Teaching Comparative Government and Politics

Wednesday, March 08, 2017

It's the economy

While Nigerians and observers worry about the absence of President Buhari, the economy might be more worrisome.

Who’s running Nigeria?
The economy shrank by 1.5% in 2016. Inflation has more than doubled to 18.7% in 12 months. Meanwhile, the president, Muhammadu Buhari, has been out of the country since January 19th… There could hardly be a worse time for the 74-year-old former military dictator to be incapacitated. But much of the blame for Nigeria’s current economic troubles can be laid at his door…

On national security he has made progress: Boko Haram, now splintered into two factions, no longer controls any big towns. But it is far from defeated…

Elsewhere, clashes between Muslim Fulani herdsmen and largely Christian farmers in southern Kaduna, in Nigeria’s fractious Middle Belt, have killed at least 200 people since December. Oil production has not fully recovered after money-hungry militants attacked pipelines and rigs in the Niger Delta last year. When it comes to corruption, a number of bigwigs have been arrested and bags of seized money paraded before the media. Yet there have been no high-profile convictions… The state may be led by a former strongman, but it is still fundamentally weak.

It is the troubled economy, though, that looms largest now in Africa’s most populous country…

The IMF predicts Nigeria’s economy will expand by 0.8% this year. That would lag far behind population growth of around 2.6%. But the government will tout any recovery as a victory. “That’s the real danger, that they will take that as validation their policies are working,” says Nonso Obikili, an economist. Meanwhile, Nigeria continues to take out expensive domestic and foreign loans..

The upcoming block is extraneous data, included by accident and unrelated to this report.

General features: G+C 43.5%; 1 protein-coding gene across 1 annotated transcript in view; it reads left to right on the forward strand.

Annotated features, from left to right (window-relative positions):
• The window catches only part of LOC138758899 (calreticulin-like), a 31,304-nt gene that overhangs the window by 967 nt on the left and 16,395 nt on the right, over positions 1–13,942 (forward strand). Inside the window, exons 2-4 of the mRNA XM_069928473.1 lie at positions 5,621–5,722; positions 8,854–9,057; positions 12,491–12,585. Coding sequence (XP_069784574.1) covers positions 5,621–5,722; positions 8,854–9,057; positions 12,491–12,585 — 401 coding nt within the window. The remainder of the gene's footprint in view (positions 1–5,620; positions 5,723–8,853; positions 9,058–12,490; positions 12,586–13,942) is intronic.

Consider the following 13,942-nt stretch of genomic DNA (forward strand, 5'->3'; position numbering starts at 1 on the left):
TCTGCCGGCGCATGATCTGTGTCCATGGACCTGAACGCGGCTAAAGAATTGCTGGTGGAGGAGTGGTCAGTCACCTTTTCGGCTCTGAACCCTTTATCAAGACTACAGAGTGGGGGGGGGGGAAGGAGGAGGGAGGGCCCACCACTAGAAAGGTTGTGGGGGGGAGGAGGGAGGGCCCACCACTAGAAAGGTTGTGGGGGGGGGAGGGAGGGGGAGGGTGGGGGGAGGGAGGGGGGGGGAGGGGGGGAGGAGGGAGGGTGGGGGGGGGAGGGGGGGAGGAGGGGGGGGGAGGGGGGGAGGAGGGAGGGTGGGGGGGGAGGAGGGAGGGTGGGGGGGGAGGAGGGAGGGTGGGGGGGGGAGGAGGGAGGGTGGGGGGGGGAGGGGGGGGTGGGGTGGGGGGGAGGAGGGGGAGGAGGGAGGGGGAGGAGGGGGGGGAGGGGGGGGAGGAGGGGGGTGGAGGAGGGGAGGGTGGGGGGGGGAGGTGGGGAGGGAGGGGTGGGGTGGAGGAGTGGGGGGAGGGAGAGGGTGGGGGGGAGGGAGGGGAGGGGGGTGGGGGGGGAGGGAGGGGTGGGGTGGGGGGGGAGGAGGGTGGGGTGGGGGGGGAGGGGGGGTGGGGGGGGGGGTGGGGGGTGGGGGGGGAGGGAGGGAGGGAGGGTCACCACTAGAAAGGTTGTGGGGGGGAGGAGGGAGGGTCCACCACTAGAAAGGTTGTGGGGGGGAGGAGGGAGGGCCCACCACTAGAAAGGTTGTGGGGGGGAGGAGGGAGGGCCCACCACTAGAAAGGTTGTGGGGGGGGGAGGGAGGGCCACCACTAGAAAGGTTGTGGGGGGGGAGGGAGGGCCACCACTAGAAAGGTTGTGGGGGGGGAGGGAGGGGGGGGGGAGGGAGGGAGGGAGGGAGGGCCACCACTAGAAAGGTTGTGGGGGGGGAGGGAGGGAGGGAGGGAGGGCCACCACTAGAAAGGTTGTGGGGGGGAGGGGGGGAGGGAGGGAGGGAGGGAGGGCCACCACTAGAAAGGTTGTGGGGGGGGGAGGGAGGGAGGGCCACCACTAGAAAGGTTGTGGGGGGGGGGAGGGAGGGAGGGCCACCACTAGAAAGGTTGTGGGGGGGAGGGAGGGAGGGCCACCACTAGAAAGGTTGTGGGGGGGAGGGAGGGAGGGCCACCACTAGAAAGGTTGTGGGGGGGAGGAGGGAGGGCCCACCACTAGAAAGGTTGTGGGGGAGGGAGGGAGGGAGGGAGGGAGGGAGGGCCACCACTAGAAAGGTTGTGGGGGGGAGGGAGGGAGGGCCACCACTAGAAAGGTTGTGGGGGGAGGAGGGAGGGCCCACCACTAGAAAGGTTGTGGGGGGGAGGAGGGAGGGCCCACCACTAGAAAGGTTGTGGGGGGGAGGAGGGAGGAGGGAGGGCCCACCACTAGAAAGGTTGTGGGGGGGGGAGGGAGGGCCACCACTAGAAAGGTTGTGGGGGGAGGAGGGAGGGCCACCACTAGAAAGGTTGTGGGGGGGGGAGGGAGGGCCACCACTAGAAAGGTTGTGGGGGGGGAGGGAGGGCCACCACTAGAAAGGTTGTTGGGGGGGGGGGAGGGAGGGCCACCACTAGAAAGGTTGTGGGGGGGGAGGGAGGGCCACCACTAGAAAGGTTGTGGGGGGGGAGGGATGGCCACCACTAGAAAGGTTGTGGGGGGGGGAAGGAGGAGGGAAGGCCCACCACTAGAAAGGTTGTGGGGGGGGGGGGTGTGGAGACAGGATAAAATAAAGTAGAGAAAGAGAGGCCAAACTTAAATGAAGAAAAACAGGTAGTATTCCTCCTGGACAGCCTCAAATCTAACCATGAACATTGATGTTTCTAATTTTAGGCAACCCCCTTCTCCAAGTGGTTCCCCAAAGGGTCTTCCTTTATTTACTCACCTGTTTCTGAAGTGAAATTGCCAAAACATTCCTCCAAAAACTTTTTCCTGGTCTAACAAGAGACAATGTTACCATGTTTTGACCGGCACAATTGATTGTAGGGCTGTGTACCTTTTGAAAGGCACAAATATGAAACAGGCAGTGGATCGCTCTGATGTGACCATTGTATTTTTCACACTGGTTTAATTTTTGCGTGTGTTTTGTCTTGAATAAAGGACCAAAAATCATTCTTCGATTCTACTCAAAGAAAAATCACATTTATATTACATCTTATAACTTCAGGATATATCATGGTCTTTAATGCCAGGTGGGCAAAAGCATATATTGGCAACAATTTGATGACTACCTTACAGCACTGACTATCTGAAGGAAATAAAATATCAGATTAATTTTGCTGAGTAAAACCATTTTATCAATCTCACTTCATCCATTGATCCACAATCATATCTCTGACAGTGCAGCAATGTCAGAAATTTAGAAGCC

If Mr Buhari remains in London much longer, his absence could provide a window for Nigeria’s technocratic vice-president Yemi Osinbajo to push through a proper devaluation. Mr Osinbajo, currently in charge, has proved an energetic antidote to his ponderous boss, visiting the Delta for peace talks and announcing measures intended to boost Nigeria’s position in the World Bank’s Ease of Doing Business rankings, in which it currently ranks a lowly 169 out of 190…

Mr Osinbajo’s appointment as acting president has followed constitutional protocol. In 2010, by contrast, it took three months for Goodluck Jonathan, a southerner, to be cleared to rule while Umaru Musa Yar’Adua, the northern president, lay dying in Saudi Arabia. There are ghosts of that power struggle in rumours that Mr Buhari’s closest allies are manoeuvring to try to keep the presidency with a northerner should their boss die or be forced by ill health to step down. That could split the ruling All Progressives Congress into three or four factions, destabilising policy-making. Nigeria’s best chance of reform in the short run, then, is probably for the president to rest up in London a while longer.

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